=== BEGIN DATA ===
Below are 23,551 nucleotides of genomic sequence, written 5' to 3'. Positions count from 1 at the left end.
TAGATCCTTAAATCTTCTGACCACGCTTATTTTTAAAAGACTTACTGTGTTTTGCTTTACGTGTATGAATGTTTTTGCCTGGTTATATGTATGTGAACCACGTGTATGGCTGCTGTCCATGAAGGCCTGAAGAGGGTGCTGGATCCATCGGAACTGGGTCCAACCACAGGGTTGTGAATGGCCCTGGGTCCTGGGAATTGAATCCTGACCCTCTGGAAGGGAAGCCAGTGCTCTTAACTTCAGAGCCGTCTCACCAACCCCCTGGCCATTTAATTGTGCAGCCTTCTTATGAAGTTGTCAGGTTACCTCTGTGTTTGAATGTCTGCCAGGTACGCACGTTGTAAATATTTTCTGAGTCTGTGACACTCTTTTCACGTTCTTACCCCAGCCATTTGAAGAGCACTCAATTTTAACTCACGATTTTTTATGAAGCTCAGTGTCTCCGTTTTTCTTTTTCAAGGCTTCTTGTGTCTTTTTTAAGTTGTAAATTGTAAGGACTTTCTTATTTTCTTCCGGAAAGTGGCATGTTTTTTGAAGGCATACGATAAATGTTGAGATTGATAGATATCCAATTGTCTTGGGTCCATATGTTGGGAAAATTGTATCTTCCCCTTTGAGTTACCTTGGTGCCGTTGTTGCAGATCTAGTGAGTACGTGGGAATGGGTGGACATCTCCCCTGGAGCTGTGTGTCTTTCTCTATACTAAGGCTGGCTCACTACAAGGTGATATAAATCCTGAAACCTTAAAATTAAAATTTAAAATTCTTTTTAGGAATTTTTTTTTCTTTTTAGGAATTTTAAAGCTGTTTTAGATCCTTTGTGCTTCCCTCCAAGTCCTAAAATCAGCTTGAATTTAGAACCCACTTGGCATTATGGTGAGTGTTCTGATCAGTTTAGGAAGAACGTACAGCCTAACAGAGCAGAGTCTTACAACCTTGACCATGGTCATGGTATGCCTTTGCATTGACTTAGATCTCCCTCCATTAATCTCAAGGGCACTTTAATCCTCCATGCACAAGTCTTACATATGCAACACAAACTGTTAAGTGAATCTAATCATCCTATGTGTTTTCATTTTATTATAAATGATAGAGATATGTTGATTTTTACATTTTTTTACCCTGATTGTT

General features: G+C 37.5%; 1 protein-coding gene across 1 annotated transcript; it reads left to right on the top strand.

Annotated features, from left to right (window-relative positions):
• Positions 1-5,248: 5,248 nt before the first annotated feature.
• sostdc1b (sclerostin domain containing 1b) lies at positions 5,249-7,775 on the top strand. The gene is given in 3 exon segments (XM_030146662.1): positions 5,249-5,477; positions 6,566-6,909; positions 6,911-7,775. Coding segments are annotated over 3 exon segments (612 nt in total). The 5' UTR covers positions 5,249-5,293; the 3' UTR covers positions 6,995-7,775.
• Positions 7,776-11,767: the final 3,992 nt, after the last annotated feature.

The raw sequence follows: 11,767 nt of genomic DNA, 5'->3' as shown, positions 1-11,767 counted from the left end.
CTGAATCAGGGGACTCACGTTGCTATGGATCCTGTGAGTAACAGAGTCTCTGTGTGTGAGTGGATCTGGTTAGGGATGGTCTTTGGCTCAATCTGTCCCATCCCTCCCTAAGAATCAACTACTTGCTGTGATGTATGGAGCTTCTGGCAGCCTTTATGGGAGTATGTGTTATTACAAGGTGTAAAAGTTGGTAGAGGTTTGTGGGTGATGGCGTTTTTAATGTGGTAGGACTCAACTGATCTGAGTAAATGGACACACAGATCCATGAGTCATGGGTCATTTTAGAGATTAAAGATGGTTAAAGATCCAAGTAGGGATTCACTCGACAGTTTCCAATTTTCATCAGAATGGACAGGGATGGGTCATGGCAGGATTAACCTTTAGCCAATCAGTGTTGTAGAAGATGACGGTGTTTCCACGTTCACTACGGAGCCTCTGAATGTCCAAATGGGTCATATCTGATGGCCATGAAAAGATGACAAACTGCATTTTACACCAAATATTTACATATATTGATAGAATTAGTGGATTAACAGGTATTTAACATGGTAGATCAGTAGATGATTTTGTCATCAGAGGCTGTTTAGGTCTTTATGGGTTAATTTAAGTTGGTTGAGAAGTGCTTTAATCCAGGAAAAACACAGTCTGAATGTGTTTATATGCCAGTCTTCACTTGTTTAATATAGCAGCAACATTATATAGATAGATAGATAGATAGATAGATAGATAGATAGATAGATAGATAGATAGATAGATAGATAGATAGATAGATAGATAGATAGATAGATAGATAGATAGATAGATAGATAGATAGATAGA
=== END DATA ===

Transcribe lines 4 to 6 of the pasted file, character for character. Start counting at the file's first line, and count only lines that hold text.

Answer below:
Annotated features, from left to right (window-relative positions):
• Positions 1-5,248: 5,248 nt before the first annotated feature.
• sostdc1b (sclerostin domain containing 1b) lies at positions 5,249-7,775 on the top strand. The gene is given in 3 exon segments (XM_030146662.1): positions 5,249-5,477; positions 6,566-6,909; positions 6,911-7,775. Coding segments are annotated over 3 exon segments (612 nt in total). The 5' UTR covers positions 5,249-5,293; the 3' UTR covers positions 6,995-7,775.